J. Hoberman: The Strangest Personality Ever to Lead the Free World, 17 February 2005

Nixon at the Movies: A Book about Belief 
by Mark Feeney.
Chicago, 422 pp., £19.50, November 2004, 0 226 23968 3
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... The summer of 1970 was the winter of America’s discontent. Most of the nation’s colleges had been forced to shut down early in the wake of the Kent State massacre; anti-war protesters battled construction workers in the streets of New York; self-proclaimed political prisoners attempted bloody escapes; middle-class students planted bombs and robbed banks ...

Captain Swing

Eric Hobsbawm, 24 November 1994

The Duke Ellington Reader 
edited by Mark Tucker.
Oxford, 536 pp., £19.95, February 1994, 0 19 505410 5
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Swing Changes: Big-Band Jazz in New Deal America 
by David Stowe.
Harvard, 299 pp., £19.95, October 1994, 0 674 85825 5
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... sex. (Nevertheless, the tradition of apartheid was so strong that older musicians like Sidney Bechet forbade his sidemen to fraternise with white women even at Camp Unity, for fear that it might cost him his engagement.) ‘I think they were trying to prove how equalitarian they were,’ thought the admittedly unusual Dizzy Gillespie, who actually ...

Toolkit for Tinkerers

Colin Burrow: The Sonnet, 24 June 2010

The Art of the Sonnet 
by Stephanie Burt and David Mikics.
Harvard, 451 pp., £25.95, May 2010, 978 0 674 04814 0
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... sonnet has appealed to people who think of themselves as innovators or modernists – as Petrarch, Sidney, Dante, Michelangelo and Shakespeare did, as well as more recent experimenters such as Hopkins, John Berryman or the sub-Prynnean Tony Lopez. Donne and Hopkins used sonnets as vehicles for religious anguish because it’s so easy to suggest that they’re ...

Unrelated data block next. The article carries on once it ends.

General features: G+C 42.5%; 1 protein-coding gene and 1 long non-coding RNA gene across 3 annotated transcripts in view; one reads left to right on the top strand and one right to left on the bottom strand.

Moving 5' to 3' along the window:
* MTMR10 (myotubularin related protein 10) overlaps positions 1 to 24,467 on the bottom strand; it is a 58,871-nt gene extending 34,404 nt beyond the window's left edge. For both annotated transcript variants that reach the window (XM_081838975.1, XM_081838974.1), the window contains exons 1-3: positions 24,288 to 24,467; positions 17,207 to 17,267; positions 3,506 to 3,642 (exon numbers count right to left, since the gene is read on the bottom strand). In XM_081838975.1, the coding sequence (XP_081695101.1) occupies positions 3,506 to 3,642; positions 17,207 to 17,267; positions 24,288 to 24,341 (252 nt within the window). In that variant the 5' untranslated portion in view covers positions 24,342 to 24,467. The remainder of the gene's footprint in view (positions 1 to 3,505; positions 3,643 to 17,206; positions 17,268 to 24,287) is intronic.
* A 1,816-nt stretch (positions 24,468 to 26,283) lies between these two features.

He’s Bad, She’s Mad

Mary Hannity: HMP Holloway, 9 May 2019

Bad Girls: The Rebels and Renegades of Holloway Prison 
by Caitlin Davies.
John Murray, 373 pp., £10.99, February 2019, 978 1 4736 4776 3
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... had a list showing the daily prison routine. The day began at 5.45 a.m. in summer and 6.45 a.m. in winter (‘Rise, open ventilator, wash, fold bedding’) and ended at 9 p.m. (‘Sling hammock and prepare for bed … lights out’). ‘The light goes out,’ wrote Sylvia Pankhurst, who was imprisoned at Holloway in 1906, and then ‘darkness, a ...

Bournemouth

Andrew O’Hagan: The Bournemouth Set, 21 May 2020

... pine trees reminded Stevenson of Scotland, the chief territory of his imagination. They knew the winter would be a problem for him, but he got through it, coughing, feverish, staying in several boarding houses before coming into possession of a villa in the new year. Just west of the town, it was a present to Fanny from Stevenson’s parents, who were ...

A Man with My Trouble

Colm Tóibín: Henry James leaves home, 3 January 2008

The Complete Letters of Henry James, 1855-72: Volume I 
edited by Pierre Walker and Greg Zacharias.
Nebraska, 391 pp., £57, January 2007, 978 0 8032 2584 8
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The Complete Letters of Henry James, 1855-72: Volume II 
edited by Pierre Walker and Greg Zacharias.
Nebraska, 524 pp., £60, January 2007, 978 0 8032 2607 4
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... of Balzac, Flaubert and George Sand, and alert to the power of editors. After reading Sidney Colvin’s edition of the letters of his friend Robert Louis Stevenson, he wrote: ‘One has the vague sense of omissions and truncations – one smells the thing unprinted.’ In the years after James’s death, his family in the United States was ...

Hinsley’s History

Noël Annan, 1 August 1985

Diplomacy and Intelligence during the Second World War: Essays in Honour of F.H. Hinsley 
edited by Richard Langhorne.
Cambridge, 329 pp., £27.50, May 1985, 0 521 26840 0
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British Intelligence and the Second World War. Vol. I: 1939-Summer 1941, Vol. II: Mid-1941-Mid-1943, Vol. III, Part I: June 1943-June 1944 
by F.H. Hinsley, E.E. Thomas, C.F.G. Ransom and R.C. Knight.
HMSO, 616 pp., £12.95, September 1979, 0 11 630933 4
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... their skill at chess. One of them, another Kingsman, was Alan Turing, who, with Gordon Welchman of Sidney Sussex, was foremost among those who decoded Ultra, encyphered on the Enigma machine, and, perhaps more than any single person, helped to save us from defeat in the battle of the Atlantic. When suddenly Japanese linguists had to be found, and there were ...